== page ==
We would all like to believe that there is a kind of karma in life that guarantees those who cheat eventually pay for their bad behavior, if not immediately, then somewhere down the line. But a study of a new gene in the amoeba Dictyostelium discoideum suggests that, at least for amoebae, it is possible to cheat and get away with it.
The experimental work was conducted by then graduate student Lorenzo Santorelli as part of a collaboration between evolutionary biologists David C. Queller and Joan E. Strassmann of Rice University and Gadi Shaulsky and Adam Kuspa of Baylor College of Medicine. Santorelli has since moved to Oxford University and his advisors to Washington University in St. Louis, where Queller is the Spencer T. Olin Professor of Biology and Strassmann is a professor of biology, both in Arts & Sciences.
The cheat in question is putting more than your clone's fair share of cells into a communal spore body, so that your genome dominates the next generation of amoebae. The idea has always been that cheating clones pay a price in the form of reduced evolutionary fitness in some other chapter of their lives.
In work described in the Jan. 9 issue of BMC Evolutionary Biology, the scientists tested the fitness of a knockout mutant (an amoeba with one disabled gene) called CheaterB. When mixed with equal parts of a wild-type clone, the cheater clone contributed almost 60 percent of the cells in the spore body, 10 percent more than its fair share.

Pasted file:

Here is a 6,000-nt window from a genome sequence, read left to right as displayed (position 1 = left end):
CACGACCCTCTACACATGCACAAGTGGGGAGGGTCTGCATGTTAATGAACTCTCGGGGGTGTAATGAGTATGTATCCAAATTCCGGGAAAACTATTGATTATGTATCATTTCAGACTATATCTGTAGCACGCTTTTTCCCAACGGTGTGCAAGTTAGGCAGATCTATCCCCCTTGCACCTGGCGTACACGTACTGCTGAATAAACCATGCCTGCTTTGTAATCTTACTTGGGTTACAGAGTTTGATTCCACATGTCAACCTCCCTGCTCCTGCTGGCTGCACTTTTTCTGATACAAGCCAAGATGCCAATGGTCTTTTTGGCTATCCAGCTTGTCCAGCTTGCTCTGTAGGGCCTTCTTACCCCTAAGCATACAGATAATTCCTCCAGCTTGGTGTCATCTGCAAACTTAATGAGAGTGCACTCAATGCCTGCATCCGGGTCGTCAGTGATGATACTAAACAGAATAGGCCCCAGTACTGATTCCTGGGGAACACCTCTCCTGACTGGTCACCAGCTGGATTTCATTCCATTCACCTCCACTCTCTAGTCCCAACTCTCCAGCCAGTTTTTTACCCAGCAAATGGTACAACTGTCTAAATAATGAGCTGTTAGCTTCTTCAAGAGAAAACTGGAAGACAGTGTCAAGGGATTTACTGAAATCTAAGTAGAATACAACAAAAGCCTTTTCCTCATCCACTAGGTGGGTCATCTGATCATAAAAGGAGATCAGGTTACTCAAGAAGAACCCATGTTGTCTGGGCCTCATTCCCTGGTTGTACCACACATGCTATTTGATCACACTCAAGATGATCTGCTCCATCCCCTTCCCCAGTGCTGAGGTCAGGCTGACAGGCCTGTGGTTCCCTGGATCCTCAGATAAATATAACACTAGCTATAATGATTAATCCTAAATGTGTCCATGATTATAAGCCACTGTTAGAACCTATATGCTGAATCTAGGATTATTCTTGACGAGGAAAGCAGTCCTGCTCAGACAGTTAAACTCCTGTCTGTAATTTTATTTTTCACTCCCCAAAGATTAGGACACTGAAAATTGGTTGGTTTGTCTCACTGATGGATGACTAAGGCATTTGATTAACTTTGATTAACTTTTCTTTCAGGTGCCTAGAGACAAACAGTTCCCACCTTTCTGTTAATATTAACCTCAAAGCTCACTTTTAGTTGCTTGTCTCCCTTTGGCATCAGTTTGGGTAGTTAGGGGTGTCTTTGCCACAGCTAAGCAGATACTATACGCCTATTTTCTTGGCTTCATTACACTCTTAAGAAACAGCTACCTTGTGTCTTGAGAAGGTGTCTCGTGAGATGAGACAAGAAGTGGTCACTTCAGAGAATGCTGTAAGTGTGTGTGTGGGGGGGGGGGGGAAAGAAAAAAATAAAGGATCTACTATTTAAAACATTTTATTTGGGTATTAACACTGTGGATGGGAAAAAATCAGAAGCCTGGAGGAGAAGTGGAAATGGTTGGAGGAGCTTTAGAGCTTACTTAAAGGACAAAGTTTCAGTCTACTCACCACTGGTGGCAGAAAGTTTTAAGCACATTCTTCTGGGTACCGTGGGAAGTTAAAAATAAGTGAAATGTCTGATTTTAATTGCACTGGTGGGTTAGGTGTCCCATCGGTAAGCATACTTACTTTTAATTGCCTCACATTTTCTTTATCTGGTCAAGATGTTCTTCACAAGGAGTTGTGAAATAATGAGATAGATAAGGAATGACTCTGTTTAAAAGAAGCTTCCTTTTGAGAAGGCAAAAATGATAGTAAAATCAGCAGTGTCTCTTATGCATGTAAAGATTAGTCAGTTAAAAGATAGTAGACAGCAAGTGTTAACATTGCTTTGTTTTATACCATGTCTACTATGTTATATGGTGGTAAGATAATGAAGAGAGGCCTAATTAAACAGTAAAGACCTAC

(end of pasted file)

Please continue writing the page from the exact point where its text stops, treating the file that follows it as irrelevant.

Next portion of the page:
The scientists ran CheaterB cells through exhaustive tests of their ability to grow, develop, form spores and germinate. CheaterB did just as well in these tests as its ancestor wild strain. Under laboratory conditions, at any rate, CheaterB didn't seem to be paying a fitness cost for cheating.
The study raises important questions about the tension between cooperation and cheating. Why would breaking something that is presumably functional (by knocking out
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Washington University in St. Louis